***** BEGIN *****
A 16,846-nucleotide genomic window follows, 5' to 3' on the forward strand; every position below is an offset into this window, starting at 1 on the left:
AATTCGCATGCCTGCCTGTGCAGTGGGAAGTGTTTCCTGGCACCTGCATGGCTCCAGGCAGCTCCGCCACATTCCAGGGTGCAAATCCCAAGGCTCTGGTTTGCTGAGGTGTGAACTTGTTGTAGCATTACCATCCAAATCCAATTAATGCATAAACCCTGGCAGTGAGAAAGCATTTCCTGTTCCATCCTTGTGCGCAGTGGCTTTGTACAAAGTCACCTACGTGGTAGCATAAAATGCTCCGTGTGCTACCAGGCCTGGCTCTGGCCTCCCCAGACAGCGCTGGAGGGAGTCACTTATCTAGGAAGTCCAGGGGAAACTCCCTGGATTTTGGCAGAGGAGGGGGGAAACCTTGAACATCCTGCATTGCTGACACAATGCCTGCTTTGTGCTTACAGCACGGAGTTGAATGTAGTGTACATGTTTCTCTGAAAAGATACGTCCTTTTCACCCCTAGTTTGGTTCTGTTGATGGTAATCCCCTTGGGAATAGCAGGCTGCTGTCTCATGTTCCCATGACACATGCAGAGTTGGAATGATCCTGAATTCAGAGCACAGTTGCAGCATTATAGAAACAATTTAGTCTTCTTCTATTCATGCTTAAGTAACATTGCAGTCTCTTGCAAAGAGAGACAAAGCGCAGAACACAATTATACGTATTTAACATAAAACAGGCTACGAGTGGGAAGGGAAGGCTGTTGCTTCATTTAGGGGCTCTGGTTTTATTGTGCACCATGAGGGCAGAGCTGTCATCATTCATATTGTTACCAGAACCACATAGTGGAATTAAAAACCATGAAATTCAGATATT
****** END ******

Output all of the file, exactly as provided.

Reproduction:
A 16,846-nucleotide genomic window follows, 5' to 3' on the forward strand; every position below is an offset into this window, starting at 1 on the left:
AATTCGCATGCCTGCCTGTGCAGTGGGAAGTGTTTCCTGGCACCTGCATGGCTCCAGGCAGCTCCGCCACATTCCAGGGTGCAAATCCCAAGGCTCTGGTTTGCTGAGGTGTGAACTTGTTGTAGCATTACCATCCAAATCCAATTAATGCATAAACCCTGGCAGTGAGAAAGCATTTCCTGTTCCATCCTTGTGCGCAGTGGCTTTGTACAAAGTCACCTACGTGGTAGCATAAAATGCTCCGTGTGCTACCAGGCCTGGCTCTGGCCTCCCCAGACAGCGCTGGAGGGAGTCACTTATCTAGGAAGTCCAGGGGAAACTCCCTGGATTTTGGCAGAGGAGGGGGGAAACCTTGAACATCCTGCATTGCTGACACAATGCCTGCTTTGTGCTTACAGCACGGAGTTGAATGTAGTGTACATGTTTCTCTGAAAAGATACGTCCTTTTCACCCCTAGTTTGGTTCTGTTGATGGTAATCCCCTTGGGAATAGCAGGCTGCTGTCTCATGTTCCCATGACACATGCAGAGTTGGAATGATCCTGAATTCAGAGCACAGTTGCAGCATTATAGAAACAATTTAGTCTTCTTCTATTCATGCTTAAGTAACATTGCAGTCTCTTGCAAAGAGAGACAAAGCGCAGAACACAATTATACGTATTTAACATAAAACAGGCTACGAGTGGGAAGGGAAGGCTGTTGCTTCATTTAGGGGCTCTGGTTTTATTGTGCACCATGAGGGCAGAGCTGTCATCATTCATATTGTTACCAGAACCACATAGTGGAATTAAAAACCATGAAATTCAGATATT